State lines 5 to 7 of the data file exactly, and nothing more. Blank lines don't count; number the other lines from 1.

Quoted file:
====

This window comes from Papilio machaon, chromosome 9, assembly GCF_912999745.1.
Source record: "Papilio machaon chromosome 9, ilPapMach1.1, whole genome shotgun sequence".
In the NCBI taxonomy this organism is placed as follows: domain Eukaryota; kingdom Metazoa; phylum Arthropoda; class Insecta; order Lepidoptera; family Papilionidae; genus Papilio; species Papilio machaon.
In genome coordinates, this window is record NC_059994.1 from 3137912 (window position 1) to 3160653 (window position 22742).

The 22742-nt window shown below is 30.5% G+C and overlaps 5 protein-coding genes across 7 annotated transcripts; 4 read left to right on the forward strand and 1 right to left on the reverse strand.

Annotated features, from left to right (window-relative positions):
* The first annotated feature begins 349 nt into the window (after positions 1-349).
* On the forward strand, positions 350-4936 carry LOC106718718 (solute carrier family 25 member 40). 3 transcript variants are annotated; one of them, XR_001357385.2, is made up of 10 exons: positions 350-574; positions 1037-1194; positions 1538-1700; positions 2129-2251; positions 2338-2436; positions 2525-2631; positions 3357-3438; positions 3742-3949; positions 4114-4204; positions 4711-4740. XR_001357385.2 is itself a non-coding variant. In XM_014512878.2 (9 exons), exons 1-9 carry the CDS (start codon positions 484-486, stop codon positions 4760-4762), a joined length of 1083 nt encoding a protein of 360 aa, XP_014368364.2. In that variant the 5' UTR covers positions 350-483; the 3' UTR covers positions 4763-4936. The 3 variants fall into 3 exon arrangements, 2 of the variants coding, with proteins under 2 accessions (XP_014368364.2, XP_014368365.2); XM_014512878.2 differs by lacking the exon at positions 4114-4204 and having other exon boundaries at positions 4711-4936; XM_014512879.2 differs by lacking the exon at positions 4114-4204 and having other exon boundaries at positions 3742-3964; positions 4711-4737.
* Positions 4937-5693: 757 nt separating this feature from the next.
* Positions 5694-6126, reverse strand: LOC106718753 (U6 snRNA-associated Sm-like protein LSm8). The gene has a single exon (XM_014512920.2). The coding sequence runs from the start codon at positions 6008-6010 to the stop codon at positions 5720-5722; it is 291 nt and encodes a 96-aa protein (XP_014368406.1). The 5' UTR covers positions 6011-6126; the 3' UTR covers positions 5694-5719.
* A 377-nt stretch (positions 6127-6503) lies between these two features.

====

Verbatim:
The 22742-nt window shown below is 30.5% G+C and overlaps 5 protein-coding genes across 7 annotated transcripts; 4 read left to right on the forward strand and 1 right to left on the reverse strand.

Annotated features, from left to right (window-relative positions):
* The first annotated feature begins 349 nt into the window (after positions 1-349).